At the beginning of the Iran-Iraq War in 1980, special courts known as "Cleansing Komitehs" were established to purge the armed forces in an attempt to achieve
"ideological purity" among the country's defenders.
It is common for revolutionary movements to consolidate their power by
expelling those elements of the previous ruling regime and their supporters. Yet the
pervasiveness and uniquely spiritual form of these efforts in the Chinese, Mexican,
and Iranian cases exhibited a distinctive, religiouslike quality representing an effort
to achieve true social catharsis rather than simply an expulsion of old enemies.
The suffering, disorientation, dislocation, and social stress engendered by foreign imperialism and domination created conditions in all three of these cases that
required a collective form of therapy, a mass cure for the problems encountered by
these societies. Millenarianism functioned as a mitigating factor in the capacity of
the peoples of these societies (1) to cope with the disastrous consequences of
Western imperialism by projecting their problems onto a broader screen that helped
to clarify and objectify their social problems, (2) to reestablish their collective
identity, and (3) to thoroughly purge and cleanse themselves of the burden of their
humiliations, frustrations, indignation, and personal guilt in an effective act of mass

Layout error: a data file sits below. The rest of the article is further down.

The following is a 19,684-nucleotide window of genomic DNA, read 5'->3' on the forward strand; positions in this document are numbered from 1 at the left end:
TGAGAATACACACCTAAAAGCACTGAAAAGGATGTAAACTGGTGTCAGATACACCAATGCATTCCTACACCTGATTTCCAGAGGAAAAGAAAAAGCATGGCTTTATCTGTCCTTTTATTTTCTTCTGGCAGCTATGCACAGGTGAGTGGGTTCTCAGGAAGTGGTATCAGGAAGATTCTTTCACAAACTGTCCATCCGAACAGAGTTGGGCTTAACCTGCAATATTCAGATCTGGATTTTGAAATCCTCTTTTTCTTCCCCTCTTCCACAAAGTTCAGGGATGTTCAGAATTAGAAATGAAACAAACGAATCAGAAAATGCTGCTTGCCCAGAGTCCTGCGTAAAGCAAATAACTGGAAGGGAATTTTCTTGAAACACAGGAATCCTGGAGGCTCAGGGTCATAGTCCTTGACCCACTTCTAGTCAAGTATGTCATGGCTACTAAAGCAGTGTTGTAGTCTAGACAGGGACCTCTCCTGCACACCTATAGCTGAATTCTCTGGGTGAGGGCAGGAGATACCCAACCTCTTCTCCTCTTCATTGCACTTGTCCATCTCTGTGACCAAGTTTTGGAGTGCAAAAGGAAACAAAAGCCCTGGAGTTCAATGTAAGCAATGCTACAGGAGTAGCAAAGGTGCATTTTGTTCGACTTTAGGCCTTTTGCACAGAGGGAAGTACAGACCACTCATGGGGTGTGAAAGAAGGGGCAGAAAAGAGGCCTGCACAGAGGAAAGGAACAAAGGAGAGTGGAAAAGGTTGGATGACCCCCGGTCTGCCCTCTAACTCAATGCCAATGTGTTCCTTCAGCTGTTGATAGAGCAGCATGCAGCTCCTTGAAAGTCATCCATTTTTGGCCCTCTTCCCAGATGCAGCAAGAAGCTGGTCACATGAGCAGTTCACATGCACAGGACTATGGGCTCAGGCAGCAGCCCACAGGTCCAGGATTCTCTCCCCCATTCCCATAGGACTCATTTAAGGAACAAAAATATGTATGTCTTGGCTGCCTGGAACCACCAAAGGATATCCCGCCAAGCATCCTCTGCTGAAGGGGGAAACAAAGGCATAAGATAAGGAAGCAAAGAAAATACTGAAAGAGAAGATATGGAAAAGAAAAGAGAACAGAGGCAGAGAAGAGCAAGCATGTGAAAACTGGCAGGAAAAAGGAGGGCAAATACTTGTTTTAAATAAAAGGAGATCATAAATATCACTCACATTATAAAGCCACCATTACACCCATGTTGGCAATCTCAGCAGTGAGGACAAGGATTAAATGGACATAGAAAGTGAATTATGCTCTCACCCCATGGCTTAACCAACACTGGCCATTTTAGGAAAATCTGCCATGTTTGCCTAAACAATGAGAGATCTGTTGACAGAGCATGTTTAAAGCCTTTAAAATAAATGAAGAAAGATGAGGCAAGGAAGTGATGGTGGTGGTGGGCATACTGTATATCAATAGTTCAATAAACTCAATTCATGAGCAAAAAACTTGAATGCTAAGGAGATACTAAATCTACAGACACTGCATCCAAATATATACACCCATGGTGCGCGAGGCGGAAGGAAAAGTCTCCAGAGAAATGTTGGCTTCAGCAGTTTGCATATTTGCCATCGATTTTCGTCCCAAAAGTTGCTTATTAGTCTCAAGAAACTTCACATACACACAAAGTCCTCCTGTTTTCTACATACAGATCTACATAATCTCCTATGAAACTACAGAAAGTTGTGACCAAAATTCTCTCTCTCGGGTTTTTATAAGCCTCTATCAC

Bruce Lincoln, ed., Religion, Rebellion, Revolution ( New York: St. Martin's Press, 1985), 275; see also
Hobsbawm, Primitive Rebels, 59.
John A. Honigmann, "Culture Patterns and Human Stress: A Study in Social
Psychiatry", Psychiatry 13 ( 1950): 31.
Fairbank, The Great Chinese Revolution, 229.
Mao Tse-tung, "Provisional Marriage Regulations", decrees of the First Session of
the Central Executive Committee of the Chinese Soviet Republic, January 28, 1931, in
Chesneaux, Peasant Revolt in China, 113.
Mao Tse-tung, "The Function of Dictatorship in the Transformation of Society", Selected Works, 4, 418-19.
Meisner, 120-21. The use of the term "ascetic" here intentionally takes on a religious
like character. "Ascetic values, however, are rarely ends unto themselves, but rather are
usually seen as means to serve higher interests and attain ultimate goals, as such goals may
be defined in a comprehensive, religious, or political ideology."
ascetic values to those of the Calvinist saints, who "understood as an ethical obligation to
serve the glory of God, for, according to Calvinist ideology, a transcendental and inscrutable
God had decreed that it was the duty of all men to labor to establish the Kingdom of God
on earth." Cf.
Michael Waltzer, The Revolution of the Saints ( Cambridge: Harvard University